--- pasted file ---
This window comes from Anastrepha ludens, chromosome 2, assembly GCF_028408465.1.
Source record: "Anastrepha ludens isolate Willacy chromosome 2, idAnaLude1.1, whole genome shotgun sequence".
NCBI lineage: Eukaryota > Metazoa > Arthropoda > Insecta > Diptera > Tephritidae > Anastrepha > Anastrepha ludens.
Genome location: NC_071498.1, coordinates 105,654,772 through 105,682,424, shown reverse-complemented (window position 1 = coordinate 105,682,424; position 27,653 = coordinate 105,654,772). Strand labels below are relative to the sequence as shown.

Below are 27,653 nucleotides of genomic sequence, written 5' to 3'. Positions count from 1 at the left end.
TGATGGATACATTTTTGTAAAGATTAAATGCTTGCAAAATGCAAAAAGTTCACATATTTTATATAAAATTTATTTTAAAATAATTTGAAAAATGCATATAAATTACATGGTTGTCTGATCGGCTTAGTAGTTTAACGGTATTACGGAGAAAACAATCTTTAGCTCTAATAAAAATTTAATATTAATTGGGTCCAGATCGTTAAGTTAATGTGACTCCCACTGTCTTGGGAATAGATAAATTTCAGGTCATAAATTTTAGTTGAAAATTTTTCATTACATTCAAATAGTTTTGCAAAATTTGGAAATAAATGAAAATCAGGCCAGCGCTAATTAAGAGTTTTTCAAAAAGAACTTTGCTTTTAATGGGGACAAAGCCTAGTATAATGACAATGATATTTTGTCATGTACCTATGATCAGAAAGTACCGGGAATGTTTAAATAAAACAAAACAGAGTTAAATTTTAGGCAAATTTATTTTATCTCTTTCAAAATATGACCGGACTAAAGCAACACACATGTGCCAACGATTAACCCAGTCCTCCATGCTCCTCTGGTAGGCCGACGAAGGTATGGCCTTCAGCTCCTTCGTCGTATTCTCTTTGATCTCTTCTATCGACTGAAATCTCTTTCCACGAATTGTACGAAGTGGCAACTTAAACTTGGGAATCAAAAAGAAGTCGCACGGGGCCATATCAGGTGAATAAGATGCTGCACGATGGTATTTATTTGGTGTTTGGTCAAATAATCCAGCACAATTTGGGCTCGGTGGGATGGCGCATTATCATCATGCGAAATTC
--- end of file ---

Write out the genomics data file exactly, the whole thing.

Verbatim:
This window comes from Anastrepha ludens, chromosome 2, assembly GCF_028408465.1.
Source record: "Anastrepha ludens isolate Willacy chromosome 2, idAnaLude1.1, whole genome shotgun sequence".
NCBI lineage: Eukaryota > Metazoa > Arthropoda > Insecta > Diptera > Tephritidae > Anastrepha > Anastrepha ludens.
Genome location: NC_071498.1, coordinates 105,654,772 through 105,682,424, shown reverse-complemented (window position 1 = coordinate 105,682,424; position 27,653 = coordinate 105,654,772). Strand labels below are relative to the sequence as shown.

Below are 27,653 nucleotides of genomic sequence, written 5' to 3'. Positions count from 1 at the left end.
TGATGGATACATTTTTGTAAAGATTAAATGCTTGCAAAATGCAAAAAGTTCACATATTTTATATAAAATTTATTTTAAAATAATTTGAAAAATGCATATAAATTACATGGTTGTCTGATCGGCTTAGTAGTTTAACGGTATTACGGAGAAAACAATCTTTAGCTCTAATAAAAATTTAATATTAATTGGGTCCAGATCGTTAAGTTAATGTGACTCCCACTGTCTTGGGAATAGATAAATTTCAGGTCATAAATTTTAGTTGAAAATTTTTCATTACATTCAAATAGTTTTGCAAAATTTGGAAATAAATGAAAATCAGGCCAGCGCTAATTAAGAGTTTTTCAAAAAGAACTTTGCTTTTAATGGGGACAAAGCCTAGTATAATGACAATGATATTTTGTCATGTACCTATGATCAGAAAGTACCGGGAATGTTTAAATAAAACAAAACAGAGTTAAATTTTAGGCAAATTTATTTTATCTCTTTCAAAATATGACCGGACTAAAGCAACACACATGTGCCAACGATTAACCCAGTCCTCCATGCTCCTCTGGTAGGCCGACGAAGGTATGGCCTTCAGCTCCTTCGTCGTATTCTCTTTGATCTCTTCTATCGACTGAAATCTCTTTCCACGAATTGTACGAAGTGGCAACTTAAACTTGGGAATCAAAAAGAAGTCGCACGGGGCCATATCAGGTGAATAAGATGCTGCACGATGGTATTTATTTGGTGTTTGGTCAAATAATCCAGCACAATTTGGGCTCGGTGGGATGGCGCATTATCATCATGCGAAATTC